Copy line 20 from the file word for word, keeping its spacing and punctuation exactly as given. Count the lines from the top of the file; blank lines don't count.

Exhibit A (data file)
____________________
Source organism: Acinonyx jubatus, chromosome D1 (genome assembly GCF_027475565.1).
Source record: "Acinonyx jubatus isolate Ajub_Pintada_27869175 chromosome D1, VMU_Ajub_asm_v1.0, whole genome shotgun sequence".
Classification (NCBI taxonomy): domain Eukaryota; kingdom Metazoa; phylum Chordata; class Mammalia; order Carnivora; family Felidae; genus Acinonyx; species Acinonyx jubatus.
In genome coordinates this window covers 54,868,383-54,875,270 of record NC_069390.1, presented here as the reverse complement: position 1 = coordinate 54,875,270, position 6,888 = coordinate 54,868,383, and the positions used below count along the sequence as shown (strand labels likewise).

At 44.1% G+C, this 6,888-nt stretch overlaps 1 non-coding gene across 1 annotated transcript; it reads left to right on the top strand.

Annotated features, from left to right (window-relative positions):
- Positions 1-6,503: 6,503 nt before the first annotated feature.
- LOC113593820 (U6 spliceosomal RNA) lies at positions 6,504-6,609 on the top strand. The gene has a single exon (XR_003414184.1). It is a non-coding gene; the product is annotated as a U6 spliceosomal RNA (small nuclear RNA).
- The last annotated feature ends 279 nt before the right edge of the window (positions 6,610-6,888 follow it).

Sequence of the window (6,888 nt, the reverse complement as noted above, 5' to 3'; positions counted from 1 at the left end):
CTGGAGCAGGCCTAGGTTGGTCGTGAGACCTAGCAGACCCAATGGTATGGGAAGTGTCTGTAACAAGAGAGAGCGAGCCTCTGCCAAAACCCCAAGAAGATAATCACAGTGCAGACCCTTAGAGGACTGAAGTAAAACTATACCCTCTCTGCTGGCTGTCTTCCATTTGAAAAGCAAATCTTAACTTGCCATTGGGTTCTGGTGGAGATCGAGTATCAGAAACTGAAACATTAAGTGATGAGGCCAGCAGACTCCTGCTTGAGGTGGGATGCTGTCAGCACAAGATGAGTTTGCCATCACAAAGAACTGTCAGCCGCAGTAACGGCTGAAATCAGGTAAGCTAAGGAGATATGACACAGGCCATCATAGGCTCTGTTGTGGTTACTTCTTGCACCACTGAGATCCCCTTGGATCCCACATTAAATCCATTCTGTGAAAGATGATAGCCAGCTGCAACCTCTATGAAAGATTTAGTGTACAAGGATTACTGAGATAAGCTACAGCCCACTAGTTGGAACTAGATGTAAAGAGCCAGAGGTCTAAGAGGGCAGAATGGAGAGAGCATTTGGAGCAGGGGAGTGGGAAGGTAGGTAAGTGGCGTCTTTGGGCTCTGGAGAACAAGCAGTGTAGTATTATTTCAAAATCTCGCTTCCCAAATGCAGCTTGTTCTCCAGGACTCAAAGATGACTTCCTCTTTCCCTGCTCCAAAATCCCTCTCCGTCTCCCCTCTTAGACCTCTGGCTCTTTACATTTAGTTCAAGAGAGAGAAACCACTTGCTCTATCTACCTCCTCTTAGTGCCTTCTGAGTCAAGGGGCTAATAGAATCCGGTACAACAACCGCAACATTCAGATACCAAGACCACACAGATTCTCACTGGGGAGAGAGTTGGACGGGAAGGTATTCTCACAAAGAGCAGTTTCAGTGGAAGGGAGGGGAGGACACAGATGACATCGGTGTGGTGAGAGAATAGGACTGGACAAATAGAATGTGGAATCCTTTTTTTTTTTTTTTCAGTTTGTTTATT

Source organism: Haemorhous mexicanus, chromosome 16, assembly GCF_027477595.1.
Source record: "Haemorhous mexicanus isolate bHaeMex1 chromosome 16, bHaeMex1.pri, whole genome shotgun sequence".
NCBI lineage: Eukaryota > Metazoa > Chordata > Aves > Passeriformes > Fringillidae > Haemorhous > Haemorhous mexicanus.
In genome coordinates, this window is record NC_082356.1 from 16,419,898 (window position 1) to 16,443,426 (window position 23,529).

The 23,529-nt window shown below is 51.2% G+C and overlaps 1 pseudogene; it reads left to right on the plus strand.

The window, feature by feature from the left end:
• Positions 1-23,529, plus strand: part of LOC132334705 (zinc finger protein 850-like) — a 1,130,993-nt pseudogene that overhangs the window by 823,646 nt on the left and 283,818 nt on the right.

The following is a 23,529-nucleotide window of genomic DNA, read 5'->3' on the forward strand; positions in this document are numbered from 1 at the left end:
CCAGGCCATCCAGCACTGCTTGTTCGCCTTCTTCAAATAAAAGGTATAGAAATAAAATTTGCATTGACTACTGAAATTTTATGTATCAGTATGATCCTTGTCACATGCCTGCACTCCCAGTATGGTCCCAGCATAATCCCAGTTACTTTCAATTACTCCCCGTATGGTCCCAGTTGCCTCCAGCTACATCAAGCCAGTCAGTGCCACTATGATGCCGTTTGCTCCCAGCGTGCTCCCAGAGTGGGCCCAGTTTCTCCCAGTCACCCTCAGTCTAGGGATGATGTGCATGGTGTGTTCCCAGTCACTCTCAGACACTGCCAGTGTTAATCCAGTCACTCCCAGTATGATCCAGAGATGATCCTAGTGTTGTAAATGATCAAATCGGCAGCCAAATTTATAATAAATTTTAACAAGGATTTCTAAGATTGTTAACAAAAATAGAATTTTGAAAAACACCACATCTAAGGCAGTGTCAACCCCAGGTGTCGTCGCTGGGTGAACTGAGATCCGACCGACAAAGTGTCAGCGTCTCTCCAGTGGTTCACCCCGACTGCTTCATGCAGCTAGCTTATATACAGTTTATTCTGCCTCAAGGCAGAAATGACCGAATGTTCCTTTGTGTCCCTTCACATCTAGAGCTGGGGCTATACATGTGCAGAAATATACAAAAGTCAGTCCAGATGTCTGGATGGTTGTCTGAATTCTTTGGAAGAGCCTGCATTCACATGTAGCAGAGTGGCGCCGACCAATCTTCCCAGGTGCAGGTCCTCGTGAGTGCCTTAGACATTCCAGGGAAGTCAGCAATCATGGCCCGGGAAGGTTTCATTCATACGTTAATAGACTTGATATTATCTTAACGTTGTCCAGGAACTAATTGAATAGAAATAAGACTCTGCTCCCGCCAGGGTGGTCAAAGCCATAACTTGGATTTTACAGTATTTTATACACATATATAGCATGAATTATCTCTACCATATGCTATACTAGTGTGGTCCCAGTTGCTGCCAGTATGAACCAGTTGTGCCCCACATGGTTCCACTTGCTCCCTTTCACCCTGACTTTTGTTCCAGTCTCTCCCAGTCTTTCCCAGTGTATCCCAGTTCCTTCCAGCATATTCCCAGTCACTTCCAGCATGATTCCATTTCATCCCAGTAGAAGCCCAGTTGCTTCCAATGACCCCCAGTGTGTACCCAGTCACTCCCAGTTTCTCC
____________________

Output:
CCAGGCCATCCAGCACTGCTTGTTCGCCTTCTTCAAATAAAAGGTATAGAAATAAAATTTGCATTGACTACTGAAATTTTATGTATCAGTATGATCCTTGTCACATGCCTGCACTCCCAGTATGGTCCCAGCATAATCCCAGTTACTTTCAATTACTCCCCGTATGGTCCCAGTTGCCTCCAGCTACATCAAGCCAGTCAGTGCCACTATGATGCCGTTTGCTCCCAGCGTGCTCCCAGAGTGGGCCCAGTTTCTCCCAGTCACCCTCAGTCTAGGGATGATGTGCATGGTGTGTTCCCAGTCACTCTCAGACACTGCCAGTGTTAATCCAGTCACTCCCAGTATGATCCAGAGATGATCCTAGTGTTGTAAATGATCAAATCGGCAGCCAAATTTATAATAAATTTTAACAAGGATTTCTAAGATTGTTAACAAAAATAGAATTTTGAAAAACACCACATCTAAGGCAGTGTCAACCCCAGGTGTCGTCGCTGGGTGAACTGAGATCCGACCGACAAAGTGTCAGCGTCTCTCCAGTGGTTCACCCCGACTGCTTCATGCAGCTAGCTTATATACAGTTTATTCTGCCTCAAGGCAGAAATGACCGAATGTTCCTTTGTGTCCCTTCACATCTAGAGCTGGGGCTATACATGTGCAGAAATATACAAAAGTCAGTCCAGATGTCTGGATGGTTGTCTGAATTCTTTGGAAGAGCCTGCATTCACATGTAGCAGAGTGGCGCCGACCAATCTTCCCAGGTGCAGGTCCTCGTGAGTGCCTTAGACATTCCAGGGAAGTCAGCAATCATGGCCCGGGAAGGTTTCATTCATACGTTAATAGACTTGATATTATCTTAACGTTGTCCAGGAACTAATTGAATAGAAATAAGACTCTGCTCCCGCCAGGGTGGTCAAAGCCATAACTTGGATTTTACAGTATTTTATACACATATATAGCATGAATTATCTCTACCATATGCTATACTAGTGTGGTCCCAGTTGCTGCCAGTATGAACCAGTTGTGCCCCACATGGTTCCACTTGCTCCCTTTCACCCTGACTTTTGTTCCAGTCTCTCCCAGTCTTTCCCAGTGTATCCCAGTTCCTTCCAGCATATTCCCAGTCACTTCCAGCATGATTCCATTTCATCCCAGTAGAAGCCCAGTTGCTTCCAATGACCCCCAGTGTGTACCCAGTCACTCCCAGTTTCTCC